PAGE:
By Dan Tracy
Former Orlando expressway board member Scott Batterson pleaded no contest Thursday to violating the state’s public-meeting laws and agreed to pay nearly $10,000 in court costs and fines.
Batterson’s attorney, Amy Tingley, said her client wanted to “move on” from the misdemeanor charge because he faces sentencing Friday on two bribery convictions, each of which is a felony and carries a penalty of up to 15 years in prison.
“Mr. Batterson just made the decision that he wanted this case resolved,” Tingley said after the hearing.
Batterson, 38, has been in jail since late August, when a jury found him guilty of offering a $5 million-a-year contract to an engineering consultant in exchange for hiring his friends. He was a board member of the Orlando Orange County Expressway Authority at the time.
An Orange County grand jury started looking at Batterson because of the forced resignation of former expressway Director Max Crumit. He quit in October 2013 after he said Batterson told him in private that he had three votes on the five-member board to fire him.
The panel indicted not only Batterson for so-called “Government in the Sunshine” violations, but also former state Rep. Chris Dorworth, who now is a lobbyist. Former expressway board member Marco Pena earlier this year pleaded guilty to the same charge and paid a $500 fine.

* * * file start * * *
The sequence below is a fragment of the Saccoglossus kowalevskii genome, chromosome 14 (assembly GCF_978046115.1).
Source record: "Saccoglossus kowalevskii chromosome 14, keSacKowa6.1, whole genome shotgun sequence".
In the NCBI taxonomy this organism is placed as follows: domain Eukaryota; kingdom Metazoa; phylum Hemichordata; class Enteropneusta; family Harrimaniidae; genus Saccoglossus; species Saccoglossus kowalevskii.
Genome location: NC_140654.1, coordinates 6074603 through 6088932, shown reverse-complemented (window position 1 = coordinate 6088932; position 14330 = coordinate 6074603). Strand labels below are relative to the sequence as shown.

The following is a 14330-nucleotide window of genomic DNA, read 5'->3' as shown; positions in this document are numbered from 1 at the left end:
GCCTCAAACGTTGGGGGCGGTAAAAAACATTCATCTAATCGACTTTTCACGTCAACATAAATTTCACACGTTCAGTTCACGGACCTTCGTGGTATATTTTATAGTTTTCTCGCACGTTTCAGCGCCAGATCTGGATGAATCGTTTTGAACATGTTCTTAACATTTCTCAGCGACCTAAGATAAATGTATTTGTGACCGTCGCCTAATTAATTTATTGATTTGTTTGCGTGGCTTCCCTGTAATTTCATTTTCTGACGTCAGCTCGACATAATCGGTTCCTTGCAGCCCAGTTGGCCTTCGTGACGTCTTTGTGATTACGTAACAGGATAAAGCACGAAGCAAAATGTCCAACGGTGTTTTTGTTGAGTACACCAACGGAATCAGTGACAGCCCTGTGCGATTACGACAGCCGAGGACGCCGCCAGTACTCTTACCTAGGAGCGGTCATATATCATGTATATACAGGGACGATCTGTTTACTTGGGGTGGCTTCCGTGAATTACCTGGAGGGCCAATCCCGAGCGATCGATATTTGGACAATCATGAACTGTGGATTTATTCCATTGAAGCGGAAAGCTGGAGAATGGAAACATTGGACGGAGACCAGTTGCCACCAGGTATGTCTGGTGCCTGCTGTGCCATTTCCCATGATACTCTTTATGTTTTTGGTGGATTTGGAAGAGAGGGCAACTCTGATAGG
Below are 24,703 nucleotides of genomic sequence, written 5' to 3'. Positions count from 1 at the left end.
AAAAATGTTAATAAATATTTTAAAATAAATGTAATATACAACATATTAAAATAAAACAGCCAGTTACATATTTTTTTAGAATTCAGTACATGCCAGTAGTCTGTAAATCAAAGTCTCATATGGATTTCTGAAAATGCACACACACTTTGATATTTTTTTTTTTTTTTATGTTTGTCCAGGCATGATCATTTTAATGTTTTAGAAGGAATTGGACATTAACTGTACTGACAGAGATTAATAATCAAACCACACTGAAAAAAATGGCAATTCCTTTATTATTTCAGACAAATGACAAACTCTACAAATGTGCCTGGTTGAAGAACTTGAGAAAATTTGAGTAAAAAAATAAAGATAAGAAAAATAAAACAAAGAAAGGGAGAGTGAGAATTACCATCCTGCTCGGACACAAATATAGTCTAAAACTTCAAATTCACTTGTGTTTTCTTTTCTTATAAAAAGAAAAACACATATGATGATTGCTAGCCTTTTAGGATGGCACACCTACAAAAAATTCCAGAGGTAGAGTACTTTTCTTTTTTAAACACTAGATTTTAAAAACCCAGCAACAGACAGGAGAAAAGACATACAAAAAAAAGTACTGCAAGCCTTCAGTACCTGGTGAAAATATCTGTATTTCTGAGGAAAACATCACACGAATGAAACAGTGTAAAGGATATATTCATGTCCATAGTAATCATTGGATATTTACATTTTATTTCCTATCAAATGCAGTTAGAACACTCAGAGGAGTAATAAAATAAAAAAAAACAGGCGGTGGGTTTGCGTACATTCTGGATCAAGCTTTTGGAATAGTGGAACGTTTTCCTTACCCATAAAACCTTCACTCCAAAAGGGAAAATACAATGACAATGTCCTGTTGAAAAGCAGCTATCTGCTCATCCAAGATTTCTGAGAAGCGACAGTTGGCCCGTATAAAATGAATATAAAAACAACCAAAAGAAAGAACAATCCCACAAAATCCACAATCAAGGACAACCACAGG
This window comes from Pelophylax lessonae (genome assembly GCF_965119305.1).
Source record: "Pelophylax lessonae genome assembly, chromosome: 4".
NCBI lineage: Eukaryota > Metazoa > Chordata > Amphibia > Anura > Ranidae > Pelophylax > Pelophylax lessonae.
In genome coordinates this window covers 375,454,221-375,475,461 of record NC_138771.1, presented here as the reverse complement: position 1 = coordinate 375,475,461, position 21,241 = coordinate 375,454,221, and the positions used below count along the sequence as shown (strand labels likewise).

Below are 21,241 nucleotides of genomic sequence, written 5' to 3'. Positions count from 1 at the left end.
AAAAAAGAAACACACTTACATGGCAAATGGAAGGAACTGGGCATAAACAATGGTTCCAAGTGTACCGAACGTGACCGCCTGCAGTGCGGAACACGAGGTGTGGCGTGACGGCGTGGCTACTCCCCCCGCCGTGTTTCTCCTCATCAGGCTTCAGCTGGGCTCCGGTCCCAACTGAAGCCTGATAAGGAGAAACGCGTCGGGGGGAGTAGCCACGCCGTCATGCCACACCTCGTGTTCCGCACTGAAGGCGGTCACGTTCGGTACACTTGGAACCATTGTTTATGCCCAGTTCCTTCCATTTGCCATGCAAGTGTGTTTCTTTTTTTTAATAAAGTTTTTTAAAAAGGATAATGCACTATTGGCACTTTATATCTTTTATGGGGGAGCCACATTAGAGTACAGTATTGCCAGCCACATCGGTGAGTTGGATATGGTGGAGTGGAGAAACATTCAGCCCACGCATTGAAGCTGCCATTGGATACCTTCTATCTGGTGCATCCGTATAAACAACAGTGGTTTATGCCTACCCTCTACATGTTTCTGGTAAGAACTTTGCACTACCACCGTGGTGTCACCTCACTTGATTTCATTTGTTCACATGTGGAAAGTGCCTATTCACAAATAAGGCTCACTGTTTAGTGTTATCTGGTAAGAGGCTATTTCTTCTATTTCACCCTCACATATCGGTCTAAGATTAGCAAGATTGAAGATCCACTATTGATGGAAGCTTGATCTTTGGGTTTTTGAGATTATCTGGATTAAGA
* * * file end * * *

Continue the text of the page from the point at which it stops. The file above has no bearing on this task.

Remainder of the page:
The grand jury contended Batterson and Pena discussed Crumit by using Dorworth as a go-between, or conduit. State “Sunshine” laws say board matters can only be discussed in public, not privately.
Dorworth’s attorney, Richard Hornsby of Orlando, has argued that his client is being prosecuted because of politics. Dorworth is a Republican and State Attorney Jeff Ashton is a Democrat. Assistant State Attorney Richard Wallsh has denied the charge.
Batterson, clad Thursday in a blue Orange County Jail jumpsuit, has been incarcerated since Aug. 26. Though he could be sent to prison for up to 30 years, the minimum sentence is 42 months, according to court guidelines.
A civil engineer, Batterson was appointed to the expressway board by Gov. Rick Scott in 2011. Scott removed him from the board a day after his conviction.
Wallsh said Batterson was offered a deal to plead no contest shortly after he was indicted but did not accept the arrangement until Wednesday evening during a face-to-face meeting in the county jail.
“He had bigger fish to fry,” Wallsh said of the delay in Batterson’s decision.
Batterson likely will testify in court case against Dorworth, as will Pena.
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